Impact of nurse-initiated education on HeartScore in patients with hypertension: a randomised trial
People with hypertension experience significant damage to major organs due to insufficient management of cardiovascular risk factors.
To assess the impact of nurse-led educational interventions on the total cardiovascular risk among people with hypertension.
the study was an interventional randomised study. The sample (n=92) was randomly assigned to the either the control or intervention group. The HeartScore tool was used to assess patients' total cardiovascular risk between December 2017 and March 2018.
56.6% of the control group and 55.4% of the intervention group were women, with a mean age of 64.4 years and 66.2 years respectively (P>0.05). Total cholesterol reduced in both groups; however, improvement was greater in the intervention group (P<0.05). Total cardiovascular risk fell in the intervention group from 4.75 to 4.33 (P>0.05), while the control group saw an increase in risk from 10.03 to 12.65 (P=0.035).
Nurse-led educational interventions should be incorporated in the usual care of patients with hypertension, in order to achieve the best management of the condition.
The presence of cardiovascular risk factors in patients with arterial hypertension has been examined in many studies. According to Badego et al (2020), the most frequent risk factors in people with hypertension are obesity and smoking, and de Souza Filho et al (2018) found that people with hypertension had higher values of body mass index, waist circumference, visceral fat and body fat than non-hypertensive individuals. At the same time, studies have demonstrated that patients with hypertension have very low levels of adherence to recommended guidance on managing their cardiovascular risk factors. For example, in Warren-Findlow and Seymour's (2011) study 58.6% of patients adhered to their medication regimen, less than 25% followed the recommended diet guidance, 25% continued to smoke and less than 30% maintained a recommended body weight.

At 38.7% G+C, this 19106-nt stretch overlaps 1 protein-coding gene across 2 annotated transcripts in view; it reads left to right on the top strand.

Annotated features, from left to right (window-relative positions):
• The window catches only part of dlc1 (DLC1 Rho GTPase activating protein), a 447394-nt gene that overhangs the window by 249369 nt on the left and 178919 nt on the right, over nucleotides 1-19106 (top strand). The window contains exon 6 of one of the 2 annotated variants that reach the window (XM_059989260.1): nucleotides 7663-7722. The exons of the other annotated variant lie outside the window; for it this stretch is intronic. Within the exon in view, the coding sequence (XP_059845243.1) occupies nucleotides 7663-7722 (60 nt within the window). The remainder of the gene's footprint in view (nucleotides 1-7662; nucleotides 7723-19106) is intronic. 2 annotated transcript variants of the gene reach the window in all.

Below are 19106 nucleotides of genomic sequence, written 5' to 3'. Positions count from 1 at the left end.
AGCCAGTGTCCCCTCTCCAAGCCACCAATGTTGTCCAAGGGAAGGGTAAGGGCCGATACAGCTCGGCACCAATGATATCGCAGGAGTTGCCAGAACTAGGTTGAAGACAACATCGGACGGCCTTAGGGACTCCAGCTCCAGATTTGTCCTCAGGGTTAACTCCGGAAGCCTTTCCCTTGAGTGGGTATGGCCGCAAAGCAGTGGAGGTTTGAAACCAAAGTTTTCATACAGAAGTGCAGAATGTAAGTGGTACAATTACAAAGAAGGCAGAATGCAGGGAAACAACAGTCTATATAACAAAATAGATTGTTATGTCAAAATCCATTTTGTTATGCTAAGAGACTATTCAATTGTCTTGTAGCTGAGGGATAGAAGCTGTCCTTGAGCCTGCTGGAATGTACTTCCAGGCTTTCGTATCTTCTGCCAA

Evidence that patients with hypertension demonstrate poor management of cardiovascular risk factors has highlighted the need for a tool that can be used to assess an individual's total cardiovascular risk.
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